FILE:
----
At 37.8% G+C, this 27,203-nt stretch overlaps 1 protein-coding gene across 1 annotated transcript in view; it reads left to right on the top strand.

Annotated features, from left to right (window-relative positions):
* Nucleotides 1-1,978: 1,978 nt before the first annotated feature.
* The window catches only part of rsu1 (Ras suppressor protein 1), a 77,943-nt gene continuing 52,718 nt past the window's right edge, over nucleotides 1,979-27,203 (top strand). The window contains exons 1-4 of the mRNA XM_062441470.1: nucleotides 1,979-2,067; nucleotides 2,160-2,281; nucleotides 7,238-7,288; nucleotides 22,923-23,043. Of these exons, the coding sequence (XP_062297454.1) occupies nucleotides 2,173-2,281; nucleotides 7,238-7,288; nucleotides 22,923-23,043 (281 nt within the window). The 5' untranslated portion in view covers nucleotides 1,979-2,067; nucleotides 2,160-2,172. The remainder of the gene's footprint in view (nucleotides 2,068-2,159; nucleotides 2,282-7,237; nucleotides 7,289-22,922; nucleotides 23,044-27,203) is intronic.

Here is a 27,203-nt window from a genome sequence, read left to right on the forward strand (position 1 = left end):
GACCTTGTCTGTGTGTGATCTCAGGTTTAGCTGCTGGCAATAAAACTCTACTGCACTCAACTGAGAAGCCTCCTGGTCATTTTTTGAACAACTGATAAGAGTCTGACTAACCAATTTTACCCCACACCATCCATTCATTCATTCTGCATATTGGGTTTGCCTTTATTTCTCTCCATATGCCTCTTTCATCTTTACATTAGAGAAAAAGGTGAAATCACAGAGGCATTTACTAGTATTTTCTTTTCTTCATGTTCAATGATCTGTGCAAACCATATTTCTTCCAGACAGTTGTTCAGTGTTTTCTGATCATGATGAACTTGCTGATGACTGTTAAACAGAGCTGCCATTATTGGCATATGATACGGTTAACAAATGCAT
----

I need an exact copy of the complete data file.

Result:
At 37.8% G+C, this 27,203-nt stretch overlaps 1 protein-coding gene across 1 annotated transcript in view; it reads left to right on the top strand.

Annotated features, from left to right (window-relative positions):
* Nucleotides 1-1,978: 1,978 nt before the first annotated feature.
* The window catches only part of rsu1 (Ras suppressor protein 1), a 77,943-nt gene continuing 52,718 nt past the window's right edge, over nucleotides 1,979-27,203 (top strand). The window contains exons 1-4 of the mRNA XM_062441470.1: nucleotides 1,979-2,067; nucleotides 2,160-2,281; nucleotides 7,238-7,288; nucleotides 22,923-23,043. Of these exons, the coding sequence (XP_062297454.1) occupies nucleotides 2,173-2,281; nucleotides 7,238-7,288; nucleotides 22,923-23,043 (281 nt within the window). The 5' untranslated portion in view covers nucleotides 1,979-2,067; nucleotides 2,160-2,172. The remainder of the gene's footprint in view (nucleotides 2,068-2,159; nucleotides 2,282-7,237; nucleotides 7,289-22,922; nucleotides 23,044-27,203) is intronic.

Here is a 27,203-nt window from a genome sequence, read left to right on the forward strand (position 1 = left end):
GACCTTGTCTGTGTGTGATCTCAGGTTTAGCTGCTGGCAATAAAACTCTACTGCACTCAACTGAGAAGCCTCCTGGTCATTTTTTGAACAACTGATAAGAGTCTGACTAACCAATTTTACCCCACACCATCCATTCATTCATTCTGCATATTGGGTTTGCCTTTATTTCTCTCCATATGCCTCTTTCATCTTTACATTAGAGAAAAAGGTGAAATCACAGAGGCATTTACTAGTATTTTCTTTTCTTCATGTTCAATGATCTGTGCAAACCATATTTCTTCCAGACAGTTGTTCAGTGTTTTCTGATCATGATGAACTTGCTGATGACTGTTAAACAGAGCTGCCATTATTGGCATATGATACGGTTAACAAATGCAT